WASHINGTON — The White House on Thursday forcefully rejected criticism from former Vice President Dick Cheney and other Republicans that President Barack Obama's Afghanistan decision is taking too long.
"What Vice President Cheney calls dithering, President Obama calls his solemn responsibility to the men and women in uniform and to the American public," White House press secretary Robert Gibbs said. "I think we've all seen what happens when somebody doesn't take that responsibility seriously."
Obama is nearing a decision on whether to significantly expand the U.S. war posture in Afghanistan by honoring a military request for thousands of additional forces. The decision had been expected as early as mid-August, when Obama's new war commander prepared a harsh assessment of deteriorating conditions in the 8-year-old conflict, and now is expected in what Gibbs calls "the coming weeks."
Weighing different options
Obama is also weighing with his national security team whether to focus more narrowly on al-Qaida terrorists believed to be hiding in Pakistan.
Top commander Gen. Stanley McChrystal's still-secret troop request outlines three options — from as many as 80,000 more troops to as few as 10,000 — but favors a compromise of 40,000 more forces, officials have told The Associated Press. There now are 67,000 American troops in Afghanistan, and 1,000 more are headed there by the end of December.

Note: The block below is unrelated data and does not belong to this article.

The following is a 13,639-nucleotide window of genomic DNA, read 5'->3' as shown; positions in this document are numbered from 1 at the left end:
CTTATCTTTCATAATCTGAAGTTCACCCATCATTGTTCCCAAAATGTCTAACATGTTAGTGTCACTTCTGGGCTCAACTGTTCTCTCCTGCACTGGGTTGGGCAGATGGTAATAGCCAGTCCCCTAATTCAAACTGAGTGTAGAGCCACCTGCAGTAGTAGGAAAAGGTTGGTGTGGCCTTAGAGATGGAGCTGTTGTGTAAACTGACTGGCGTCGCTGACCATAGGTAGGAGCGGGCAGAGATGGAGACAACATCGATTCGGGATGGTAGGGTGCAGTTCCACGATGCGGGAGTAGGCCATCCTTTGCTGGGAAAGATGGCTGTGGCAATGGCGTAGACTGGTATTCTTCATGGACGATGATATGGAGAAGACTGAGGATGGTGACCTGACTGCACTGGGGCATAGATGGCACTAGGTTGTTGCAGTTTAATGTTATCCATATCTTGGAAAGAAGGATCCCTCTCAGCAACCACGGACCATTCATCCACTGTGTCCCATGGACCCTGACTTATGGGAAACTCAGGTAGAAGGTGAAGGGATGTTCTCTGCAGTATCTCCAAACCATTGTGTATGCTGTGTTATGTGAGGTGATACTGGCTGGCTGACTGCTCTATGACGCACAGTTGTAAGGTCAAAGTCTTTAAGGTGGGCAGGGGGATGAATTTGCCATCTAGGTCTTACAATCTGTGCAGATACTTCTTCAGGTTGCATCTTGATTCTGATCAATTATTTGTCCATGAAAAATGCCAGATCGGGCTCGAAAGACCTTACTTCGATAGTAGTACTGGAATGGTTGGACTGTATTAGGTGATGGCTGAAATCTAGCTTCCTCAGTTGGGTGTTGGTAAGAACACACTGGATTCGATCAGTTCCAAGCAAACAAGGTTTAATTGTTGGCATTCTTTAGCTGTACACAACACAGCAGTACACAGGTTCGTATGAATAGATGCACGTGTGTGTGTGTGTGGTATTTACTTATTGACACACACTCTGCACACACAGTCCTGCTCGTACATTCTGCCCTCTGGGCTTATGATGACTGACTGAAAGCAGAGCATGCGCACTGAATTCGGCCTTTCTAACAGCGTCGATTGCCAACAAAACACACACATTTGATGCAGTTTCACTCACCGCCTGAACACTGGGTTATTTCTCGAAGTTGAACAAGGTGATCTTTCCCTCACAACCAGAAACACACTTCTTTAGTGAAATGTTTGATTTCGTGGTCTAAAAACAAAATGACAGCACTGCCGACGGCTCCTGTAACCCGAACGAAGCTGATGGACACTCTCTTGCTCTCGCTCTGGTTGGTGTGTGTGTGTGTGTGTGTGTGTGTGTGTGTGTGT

The previous top U.S. commander in Afghanistan, Gen. David McKiernan, submitted a request for more troops that went unfulfilled by former President George W. Bush. Obama partly granted that request in March when he ordered an additional 21,000 U.S. troops to go to Afghanistan this year.
Cheney said in a speech Wednesday night that Obama needs to "do what it takes to win" and that "signals of indecision out of Washington hurt our allies and embolden our adversaries."
Video: Pelosi on Obama’s approach to Afghanistan "Make no mistake. Signals of indecision out of Washington hurt our allies and embolden our adversaries," Cheney said while accepting an award from a conservative national security group, the Center for Security Policy.
Taking a similar tack on Thursday, former GOP House Speaker Newt Gingrich criticized the administration during a speech in Fort Worth, Texas, suggesting Obama has projected confusion onto the Afghanistan conflict in his public statements.
Gibbs said such comments were curious "given the fact that an increase in troops sat on desks in this White House, including the vice president's, for more than eight months, a resource request filled by President Obama in March."